The U.S. government is now "shut down" thanks in large part to yet another attempt to put the brakes on the Affordable Care Act, or ACA. Yet this week, the law's health care exchanges went on line, promising affordable insurance coverage for millions of Americans with pre-existing conditions or jobs that did not previously offer a health plan and to millions of the unemployed. Nevertheless, a steady stream of untruths about the law continues to pop up in newspapers, blogs and Facebook feeds.
One of these tropes is that the ACA is causing employers to cut back on hours for full-time employees so that they will not have to provide coverage (under the ACA, companies with more than 49 employees are required to offer health insurance coverage to those employees working 30 or more hours a week or face penalties). Typically, the evidence for the cutbacks in hours is that someone knows someone else whose hours were cut earlier this year in anticipation of the law taking effect. Many pundits have been even lazier, just stating that employers are cutting back hours without citing concrete examples.
The reality, though, is that there is no widespread trend of employers cutting their workers back to just under 30 hours because of the ACA. In July, my colleagues Dean Baker and Helene Jorgensen analyzed recent data from the Current Population Survey. They found that only 0.64 percent of the workforce was working between 26 and 29 hours a week in the first half of 2013. This number is only slightly higher than it was for the first half of 2012 (0.61 percent).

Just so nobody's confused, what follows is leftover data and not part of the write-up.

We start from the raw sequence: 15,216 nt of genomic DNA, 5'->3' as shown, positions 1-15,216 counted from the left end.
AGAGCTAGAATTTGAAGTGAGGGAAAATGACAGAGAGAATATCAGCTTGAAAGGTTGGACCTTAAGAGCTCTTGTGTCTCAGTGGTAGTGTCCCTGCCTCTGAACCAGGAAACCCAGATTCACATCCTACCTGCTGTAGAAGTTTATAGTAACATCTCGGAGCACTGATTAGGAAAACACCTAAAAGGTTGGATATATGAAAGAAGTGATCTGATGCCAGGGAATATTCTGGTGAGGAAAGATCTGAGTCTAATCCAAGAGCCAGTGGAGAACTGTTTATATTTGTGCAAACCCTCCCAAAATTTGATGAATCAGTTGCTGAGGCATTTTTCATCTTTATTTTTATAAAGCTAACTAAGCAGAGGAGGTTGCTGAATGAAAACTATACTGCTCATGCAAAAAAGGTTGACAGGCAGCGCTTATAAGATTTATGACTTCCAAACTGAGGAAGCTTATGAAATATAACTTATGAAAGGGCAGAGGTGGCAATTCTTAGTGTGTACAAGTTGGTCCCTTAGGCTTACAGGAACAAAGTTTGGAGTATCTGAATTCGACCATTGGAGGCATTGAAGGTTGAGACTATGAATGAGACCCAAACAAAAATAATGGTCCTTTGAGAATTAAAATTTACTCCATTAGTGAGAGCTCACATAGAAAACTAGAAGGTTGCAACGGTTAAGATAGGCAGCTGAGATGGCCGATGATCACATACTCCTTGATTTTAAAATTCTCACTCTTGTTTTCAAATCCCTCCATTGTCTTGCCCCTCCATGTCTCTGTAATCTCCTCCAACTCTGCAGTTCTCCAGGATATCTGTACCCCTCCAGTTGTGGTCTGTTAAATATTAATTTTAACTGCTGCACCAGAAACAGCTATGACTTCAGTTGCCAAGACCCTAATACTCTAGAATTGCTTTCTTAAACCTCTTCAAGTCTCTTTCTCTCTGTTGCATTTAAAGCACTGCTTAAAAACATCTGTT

In other words, there is no evidence of a widespread trend of employers reducing hours to avoid providing coverage. That sentiment was recently echoed by Moody's Mark Zandi, who said of the supposed trend, "I was expecting to see it. I was looking for it and it's not there."
The basic story is that, yes, there are a small number of firms that have cut down on the number of full-time employees recently. And yes, over time, the 30-hour cutoff could have some effect on hours as employers adjust to the law and new businesses open. Of course, some companies may go the opposite route and move part-time workers to full time, as was recently the case at Disney World.
Regardless, the promulgation of the idea that the ACA will transform the U.S. workforce into a part-time workforce and negatively impact employment in the United States is dead wrong.
Alan Barber is the domestic communications director of the Center for Economic and Policy Research.